Man of Steel: A Review

LADIES: Back away from the Superman. He is mine, and I am taking him to Bonetown in my dreams tonight. When I say “Superman,” I’m referring specifically to Henry Cavill, studly star of Chris Nolan’s newest superhero reboot: Man of Steel, which I saw yesterday, and which many of you – judging by the box office earnings so far – are probably planning on seeing this weekend. Cavill, complete with biceps the size of small melons, chest hair (that peeks out above the Superman suit! Sexy.), and piercing, panty-dropping blue eyes, is a joy to behold.

❤ *~* SOULMATE *~* ❤

Then there’s the rest of the movie…

The first 20 minutes, I must concede, are awesome. The look of Krypton (Seriously though, what was the VFX budget on this movie?), cray cray Kal-El birth, and Michael Shannon channeling his inner maniac in an entertaining Boardwalk Empire x Steroids x Costumes collaboration, all had me hooked. Then we get to Kansas. No matter how fantastic Kevin Costner and Diane Lane were, I couldn’t get past my aching for some CW style Smallville Drama. Because the Clark Kent of my teenage dreams was nowhere to be found, I wasn’t emotionally invested in the movie. SO: by the time we get to the last 45 minutes of the movie, I had a harder time caring who won and lost. Not to mention, siding with everyone’s favorite superhero when he’s letting MILLIONS AND MILLIONS OF PEOPLE DIE AND HELLA BUILDINGS COLLAPSE ALL OVER METROPOLIS IN HIS RECKLESS BATTLE AGAINST ZOD.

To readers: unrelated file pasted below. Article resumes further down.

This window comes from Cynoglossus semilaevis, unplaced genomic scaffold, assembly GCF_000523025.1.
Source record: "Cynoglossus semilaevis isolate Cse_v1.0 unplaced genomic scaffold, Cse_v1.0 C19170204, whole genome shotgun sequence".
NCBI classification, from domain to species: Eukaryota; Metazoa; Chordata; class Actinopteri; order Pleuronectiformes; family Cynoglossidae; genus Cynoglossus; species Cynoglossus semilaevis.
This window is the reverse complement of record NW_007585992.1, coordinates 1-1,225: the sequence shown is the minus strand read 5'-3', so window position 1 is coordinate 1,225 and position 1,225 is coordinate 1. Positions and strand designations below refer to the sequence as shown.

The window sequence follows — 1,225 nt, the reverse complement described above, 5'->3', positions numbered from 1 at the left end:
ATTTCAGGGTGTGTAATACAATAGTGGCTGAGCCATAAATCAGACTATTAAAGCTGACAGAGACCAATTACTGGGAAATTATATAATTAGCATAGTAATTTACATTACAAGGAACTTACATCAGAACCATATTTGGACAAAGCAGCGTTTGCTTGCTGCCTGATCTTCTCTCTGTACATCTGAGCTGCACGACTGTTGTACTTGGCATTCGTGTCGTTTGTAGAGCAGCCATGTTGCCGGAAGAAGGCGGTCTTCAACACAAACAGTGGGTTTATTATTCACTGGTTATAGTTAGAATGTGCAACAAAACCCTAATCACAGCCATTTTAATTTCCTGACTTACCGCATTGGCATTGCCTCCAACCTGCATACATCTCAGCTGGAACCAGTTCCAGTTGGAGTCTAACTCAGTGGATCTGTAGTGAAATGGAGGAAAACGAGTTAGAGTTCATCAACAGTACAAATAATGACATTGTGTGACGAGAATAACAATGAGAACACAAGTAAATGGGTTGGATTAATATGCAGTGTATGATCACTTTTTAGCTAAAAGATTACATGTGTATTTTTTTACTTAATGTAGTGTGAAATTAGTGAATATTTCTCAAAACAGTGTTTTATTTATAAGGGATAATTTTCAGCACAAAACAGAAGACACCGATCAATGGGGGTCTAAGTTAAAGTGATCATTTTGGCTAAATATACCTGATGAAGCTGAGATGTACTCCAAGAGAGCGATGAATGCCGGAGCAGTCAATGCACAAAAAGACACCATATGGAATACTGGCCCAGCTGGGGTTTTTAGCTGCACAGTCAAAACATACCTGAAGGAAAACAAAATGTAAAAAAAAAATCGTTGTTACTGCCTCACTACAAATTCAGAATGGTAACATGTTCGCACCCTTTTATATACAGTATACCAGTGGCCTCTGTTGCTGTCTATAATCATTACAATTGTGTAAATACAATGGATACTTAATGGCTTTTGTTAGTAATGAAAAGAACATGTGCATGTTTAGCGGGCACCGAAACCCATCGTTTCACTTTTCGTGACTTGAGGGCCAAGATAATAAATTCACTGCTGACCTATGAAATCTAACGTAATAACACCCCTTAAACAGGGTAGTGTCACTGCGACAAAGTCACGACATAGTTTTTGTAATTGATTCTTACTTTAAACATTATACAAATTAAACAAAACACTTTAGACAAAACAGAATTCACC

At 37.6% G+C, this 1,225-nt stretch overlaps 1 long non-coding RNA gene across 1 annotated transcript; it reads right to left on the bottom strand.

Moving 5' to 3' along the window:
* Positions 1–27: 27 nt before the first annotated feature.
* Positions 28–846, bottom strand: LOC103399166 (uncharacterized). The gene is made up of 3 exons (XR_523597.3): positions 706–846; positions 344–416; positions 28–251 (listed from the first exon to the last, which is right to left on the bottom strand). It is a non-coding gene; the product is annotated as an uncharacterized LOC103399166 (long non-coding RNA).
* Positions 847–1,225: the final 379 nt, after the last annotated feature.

Felt like a lot of this...

Felt like a lot of this…

And not enough of this...

And not enough of this…

Other (minor) bones to pick:

1. Amy Adams and her makeup artist need to have a little chat. Granted I saw the movie on an IMAX screen, but her uneven eyeliner was a serious problem for me.

2. Russell Crowe (Kal-El’s father) shows up only at the most convenient of times. Rather than letting homeboy be a guiding force and a spiritual guide, his character feels like a crutch, a storytelling device who enters and exits at Goyer’s whim, there to solve plot problems rather than connect with his long lost son from another planet.

3. Clearing the emotional bar: I meannnnn, come on, guys. Christopher Reeve and co. may have set some seriously OG standards to live up to, but you’ve got to try. Jor-El: “All that I have, all that I’ve learned, everything I feel… all this, and more, I… I bequeath you, my son. You will carry me inside you, all the days of your life. You will make my strength your own, and see my life through your eyes, as your life will be seen through mine. The son becomes the father, and the father the son.” <– that’s the bar. David Goyer sent Henry Cavill and Russell Crowe running straight at that bar, then forgot to write in the part where they jump. WOMP. WOMP.

Overall I’d give the film a solid B+. 88.5%. Then I’d blame David Goyer – mostly – for not taking it to A-. I thought it was beautiful directed, incredibly well-cast, very cinematic, and yet, the parts just didn’t come together for me quite the way I hoped they would. And they’re script problems: dialogue problems, lack of down beats, poorly written and/or cheesy lines. Caveat: I’m not a serious comic book / superhero expert, so I can’t totally compare it to other versions, but if you’re interested in doing so, check out this review by Mark Waid – with spoiler alerts! – or this New York Times slideshow to really nerd out.



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